Last season saw a shift in the balance of power in the AL North. The Milwaukee Manic Maulers, the 6-time defending AL North champions and the 4-time defending AL champs, finished at 82-80, leaving them in 2nd place in the division and out of the playoffs. The St. Louis Silly Nannies (now the St. Louis River City RAGE) won 86 ballgames to take the division and managed to make an ALCS appearance. Will Milwaukee be back on top this season? Or did last season signify a changing of the guard? And what about the upstate NY teams, Buffalo and Syracuse?
St. Louis (last season- T-7th in AL) starts with maybe the best leadoff man in baseball in 1B/LF Nick Hernandez. He's not a prototypical slugging first baseman, but when you score 119 runs, steal 71 bases, walk 4 times for each strikeout (124 walks to 31 Ks), and get on base at a .461 clip, lack of power can be overlooked. Besides, in DH Chris Newson, 30-30 man 2B Rico Guevara, OF Pepe Martin, and 1B Rex Kent, there's enough power in the lineup. Look for Gary Nelson, brought over from Trenton last season, to flourish as the full-time CF.
Milwaukee (last season- 9th in AL) is not used to being in the bottom half of the league in runs scored, and I don't see it happening again. Former MVP CF Luis Martinez, RF Harold Lewis, LF Burt Stevenson, and young 1B Julio Silvia all drove in at least 90 runs. Add to that an aging but still somewhat dangerous Andre Eckenstahler, a full season of IF Nate Cox (traded from Salem last season), and speedy infielder Lorenzo Santana, and Milwaukee's lineup looks pretty deep- maybe not as deep as in the AL championship seasons, but definitely enough to compete for a playoff spot.
Buffalo (last season- 10th in AL) is likely to succeed or fail on the backs of their young players. Yes, they still have highly dangerous 1B Julio Diaz (.273-59-149) and slugging RF Henry Rogers (.239-48-105), but this team is going to belong to the likes of highly talented rookie OF A.J. Leonard, sophomores 2B Alex Saenz and SS Santiago Manzanillo, and LF Tito Martin (4th season). If they play up to ability, this could be the deepest lineup since the team was in Cleveland for seasons 1 and 2.
Syracuse (last season- 15th in AL) lacks depth in the lineup. They'll be led by star 3B William Nomo (who would probably be a superstar if he were playing for a contender). RF P.T. Lee (.313-28-75) had a nice rookie season and could be a star in the making, and C/DH Peter Sosa returns as one of the few consistent threats in the lineup. They signed free agent C/DH Willis Petrov from Trenton to add depth, but they could probably use a leadoff and/or table setter type hitter.
St. Louis (last season- 3rd in AL) has good depth in the rotation. They'll start with budding star Yogi Anderson and follow with quality depth in Russell Newson, Lloyd Freel, Antonio Perez, and free-agent pickup Billy Nation. The bullpen is in the best of hands in ace closer Carlos Carrasco- he had another season for the ages last season (42 of 43 saves, 0.88 ERA, 0,83 WHIP, .163 OBA). He's got reliable options in Vic Macias and Tino Okajima in the setup roles.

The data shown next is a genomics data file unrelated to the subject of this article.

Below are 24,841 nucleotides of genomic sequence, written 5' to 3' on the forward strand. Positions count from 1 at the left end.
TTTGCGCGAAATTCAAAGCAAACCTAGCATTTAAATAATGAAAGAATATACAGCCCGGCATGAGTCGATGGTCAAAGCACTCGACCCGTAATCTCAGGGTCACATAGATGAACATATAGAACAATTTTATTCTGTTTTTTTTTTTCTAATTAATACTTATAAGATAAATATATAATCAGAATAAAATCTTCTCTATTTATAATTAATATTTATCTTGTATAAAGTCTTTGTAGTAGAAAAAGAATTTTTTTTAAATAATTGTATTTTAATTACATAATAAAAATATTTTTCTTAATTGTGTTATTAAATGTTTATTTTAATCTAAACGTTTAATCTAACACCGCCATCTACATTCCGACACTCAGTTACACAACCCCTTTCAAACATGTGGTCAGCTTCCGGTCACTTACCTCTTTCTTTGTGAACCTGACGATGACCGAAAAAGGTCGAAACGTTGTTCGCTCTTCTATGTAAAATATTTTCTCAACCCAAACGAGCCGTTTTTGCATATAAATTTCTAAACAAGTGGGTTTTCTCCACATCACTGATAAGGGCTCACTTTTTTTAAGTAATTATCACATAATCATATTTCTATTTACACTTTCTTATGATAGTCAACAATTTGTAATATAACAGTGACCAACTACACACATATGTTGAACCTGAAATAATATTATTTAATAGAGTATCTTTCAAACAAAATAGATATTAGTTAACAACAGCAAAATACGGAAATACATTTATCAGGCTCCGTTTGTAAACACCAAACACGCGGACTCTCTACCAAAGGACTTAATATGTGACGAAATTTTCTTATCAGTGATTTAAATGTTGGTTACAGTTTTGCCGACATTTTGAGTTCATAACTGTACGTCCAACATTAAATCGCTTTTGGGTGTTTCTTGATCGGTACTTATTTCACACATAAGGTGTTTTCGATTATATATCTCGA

Milwaukee (last season- 8th in AL) has a rotation that's a lot like its offense- not at vintage quality, but definitely enough to win ballgames. They have veterans James Morton and Woody Hiller leading the way, and they'll be followed by somewhat inconsistent Joe Gleason and Alex Calvo. Paul Saarloos and Graham Costello shift to the bullpen this season, which could make it a big strength; they already have setup man King Burns and maybe the league's second best closer in Quinton Hughes.
Syracuse (last season- 12th in AL) has a new top two in the rotation. The somewhat controversial deal to land ace Steven Michaels may hurt long term as they give up promising prospect Kazuhiro Whang. Whatever the case, they'll be better this season with Michaels and former #4 overall pick Lonny Hernandez as the #1 and #2 starters. Michaels gives them a veteran presence on the mound and a legitimate #1 starter and Hernandez is a homegrown product who should be a very good arm for seasons to come. That will enable Louie Bolivar to slide to a #3 position, which is better fitting for him. The rest of the spots are wide open, as is the closer's role without Jared McMahon.
Buffalo (last season- 11th in AL) might experience some growing pains this season. They'll be relying on sophomores for 3/5 of the rotation in D'Angelo Martin, Miguel Hernandez, and George Hurst. Martin and Hurst both have decent upside (problem is, Hurst is already 26), but I don't see what the fuss about Hernandez is at all. Chris Lowry and Billy Spencer are veteran innings-eaters but far from aces. Closer Archie LeCroy was shaky last season, with an ERA over 5. "Everyday" Al Root is the main setup man.
1. I expect a good race between St. Louis and Milwaukee. I think St. Louis has enough to make it two in a row.
2. I think Milwaukee will be in wild-card contention if they fail to take out St. Louis for the top spot.
3. Going to hedge my bet for third. Syracuse needs some roster depth as of this post time. If they get enough quality arms (free-agency, minors, etc.) and if Steven Michaels stays in Syracuse all season (I'm not convinced he will), then I'll take Syracuse by a nose over Buffalo. If not, the Blue Cheese should get 3rd again.
4. Look for a Simpleton to be traded (Michaels and Nomo are the obvious candidates), but Julio Diaz has been on the block before and could be snatched up by a team looking for a bat if Buffalo falls out of contention early.